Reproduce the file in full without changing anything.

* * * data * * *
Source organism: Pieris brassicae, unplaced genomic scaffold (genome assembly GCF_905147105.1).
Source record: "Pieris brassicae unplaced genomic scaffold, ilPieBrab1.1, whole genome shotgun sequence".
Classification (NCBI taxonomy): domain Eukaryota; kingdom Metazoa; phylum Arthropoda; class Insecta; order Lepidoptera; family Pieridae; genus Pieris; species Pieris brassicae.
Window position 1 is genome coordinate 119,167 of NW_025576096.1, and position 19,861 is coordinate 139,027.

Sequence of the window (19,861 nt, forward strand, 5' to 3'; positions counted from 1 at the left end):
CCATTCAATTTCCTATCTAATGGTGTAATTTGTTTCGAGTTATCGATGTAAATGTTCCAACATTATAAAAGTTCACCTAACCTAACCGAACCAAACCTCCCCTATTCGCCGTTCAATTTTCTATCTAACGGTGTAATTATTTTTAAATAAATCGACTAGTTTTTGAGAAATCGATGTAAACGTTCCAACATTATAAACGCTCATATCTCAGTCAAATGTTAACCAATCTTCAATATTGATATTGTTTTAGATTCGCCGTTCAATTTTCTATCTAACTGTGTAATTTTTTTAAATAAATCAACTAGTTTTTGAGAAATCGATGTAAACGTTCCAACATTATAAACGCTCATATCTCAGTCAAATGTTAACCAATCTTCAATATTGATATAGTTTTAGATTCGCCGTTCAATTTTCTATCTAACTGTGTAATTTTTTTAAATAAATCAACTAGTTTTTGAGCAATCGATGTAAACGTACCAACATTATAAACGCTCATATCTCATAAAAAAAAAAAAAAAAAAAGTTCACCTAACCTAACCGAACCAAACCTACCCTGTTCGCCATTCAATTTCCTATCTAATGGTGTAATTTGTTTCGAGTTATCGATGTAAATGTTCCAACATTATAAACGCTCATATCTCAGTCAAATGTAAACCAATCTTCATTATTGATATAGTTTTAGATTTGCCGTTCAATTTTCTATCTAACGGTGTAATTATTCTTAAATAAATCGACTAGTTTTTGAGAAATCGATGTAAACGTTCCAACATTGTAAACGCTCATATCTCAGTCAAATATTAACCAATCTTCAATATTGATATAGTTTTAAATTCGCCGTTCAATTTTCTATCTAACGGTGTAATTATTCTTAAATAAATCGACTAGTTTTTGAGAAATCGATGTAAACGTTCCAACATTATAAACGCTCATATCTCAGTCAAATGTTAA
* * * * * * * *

Source organism: Pieris brassicae, unplaced genomic scaffold (genome assembly GCF_905147105.1).
Source record: "Pieris brassicae unplaced genomic scaffold, ilPieBrab1.1, whole genome shotgun sequence".
Classification (NCBI taxonomy): domain Eukaryota; kingdom Metazoa; phylum Arthropoda; class Insecta; order Lepidoptera; family Pieridae; genus Pieris; species Pieris brassicae.
Window position 1 is genome coordinate 119,167 of NW_025576096.1, and position 19,861 is coordinate 139,027.

Sequence of the window (19,861 nt, forward strand, 5' to 3'; positions counted from 1 at the left end):
CCATTCAATTTCCTATCTAATGGTGTAATTTGTTTCGAGTTATCGATGTAAATGTTCCAACATTATAAAAGTTCACCTAACCTAACCGAACCAAACCTCCCCTATTCGCCGTTCAATTTTCTATCTAACGGTGTAATTATTTTTAAATAAATCGACTAGTTTTTGAGAAATCGATGTAAACGTTCCAACATTATAAACGCTCATATCTCAGTCAAATGTTAACCAATCTTCAATATTGATATTGTTTTAGATTCGCCGTTCAATTTTCTATCTAACTGTGTAATTTTTTTAAATAAATCAACTAGTTTTTGAGAAATCGATGTAAACGTTCCAACATTATAAACGCTCATATCTCAGTCAAATGTTAACCAATCTTCAATATTGATATAGTTTTAGATTCGCCGTTCAATTTTCTATCTAACTGTGTAATTTTTTTAAATAAATCAACTAGTTTTTGAGCAATCGATGTAAACGTACCAACATTATAAACGCTCATATCTCATAAAAAAAAAAAAAAAAAAAGTTCACCTAACCTAACCGAACCAAACCTACCCTGTTCGCCATTCAATTTCCTATCTAATGGTGTAATTTGTTTCGAGTTATCGATGTAAATGTTCCAACATTATAAACGCTCATATCTCAGTCAAATGTAAACCAATCTTCATTATTGATATAGTTTTAGATTTGCCGTTCAATTTTCTATCTAACGGTGTAATTATTCTTAAATAAATCGACTAGTTTTTGAGAAATCGATGTAAACGTTCCAACATTGTAAACGCTCATATCTCAGTCAAATATTAACCAATCTTCAATATTGATATAGTTTTAAATTCGCCGTTCAATTTTCTATCTAACGGTGTAATTATTCTTAAATAAATCGACTAGTTTTTGAGAAATCGATGTAAACGTTCCAACATTATAAACGCTCATATCTCAGTCAAATGTTAA